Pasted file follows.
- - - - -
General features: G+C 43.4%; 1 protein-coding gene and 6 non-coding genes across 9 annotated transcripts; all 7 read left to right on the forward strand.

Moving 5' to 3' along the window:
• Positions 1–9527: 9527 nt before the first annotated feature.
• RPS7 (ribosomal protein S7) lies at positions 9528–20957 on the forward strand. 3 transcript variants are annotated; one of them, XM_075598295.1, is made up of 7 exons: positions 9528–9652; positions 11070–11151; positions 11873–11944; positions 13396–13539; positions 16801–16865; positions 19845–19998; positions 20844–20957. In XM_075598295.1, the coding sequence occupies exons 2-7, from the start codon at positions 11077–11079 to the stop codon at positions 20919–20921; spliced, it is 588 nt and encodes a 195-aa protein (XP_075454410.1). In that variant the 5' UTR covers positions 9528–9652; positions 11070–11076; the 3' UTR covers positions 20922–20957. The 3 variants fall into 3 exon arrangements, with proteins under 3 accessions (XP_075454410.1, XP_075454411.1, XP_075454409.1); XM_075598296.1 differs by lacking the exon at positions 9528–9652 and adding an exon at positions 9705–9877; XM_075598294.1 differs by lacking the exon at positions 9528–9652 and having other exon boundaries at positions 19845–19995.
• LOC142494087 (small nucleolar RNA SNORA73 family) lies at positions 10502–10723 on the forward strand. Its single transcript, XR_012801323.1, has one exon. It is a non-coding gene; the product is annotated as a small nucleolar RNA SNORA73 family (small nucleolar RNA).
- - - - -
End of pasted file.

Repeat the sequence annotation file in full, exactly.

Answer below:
General features: G+C 43.4%; 1 protein-coding gene and 6 non-coding genes across 9 annotated transcripts; all 7 read left to right on the forward strand.

Moving 5' to 3' along the window:
• Positions 1–9527: 9527 nt before the first annotated feature.
• RPS7 (ribosomal protein S7) lies at positions 9528–20957 on the forward strand. 3 transcript variants are annotated; one of them, XM_075598295.1, is made up of 7 exons: positions 9528–9652; positions 11070–11151; positions 11873–11944; positions 13396–13539; positions 16801–16865; positions 19845–19998; positions 20844–20957. In XM_075598295.1, the coding sequence occupies exons 2-7, from the start codon at positions 11077–11079 to the stop codon at positions 20919–20921; spliced, it is 588 nt and encodes a 195-aa protein (XP_075454410.1). In that variant the 5' UTR covers positions 9528–9652; positions 11070–11076; the 3' UTR covers positions 20922–20957. The 3 variants fall into 3 exon arrangements, with proteins under 3 accessions (XP_075454410.1, XP_075454411.1, XP_075454409.1); XM_075598296.1 differs by lacking the exon at positions 9528–9652 and adding an exon at positions 9705–9877; XM_075598294.1 differs by lacking the exon at positions 9528–9652 and having other exon boundaries at positions 19845–19995.
• LOC142494087 (small nucleolar RNA SNORA73 family) lies at positions 10502–10723 on the forward strand. Its single transcript, XR_012801323.1, has one exon. It is a non-coding gene; the product is annotated as a small nucleolar RNA SNORA73 family (small nucleolar RNA).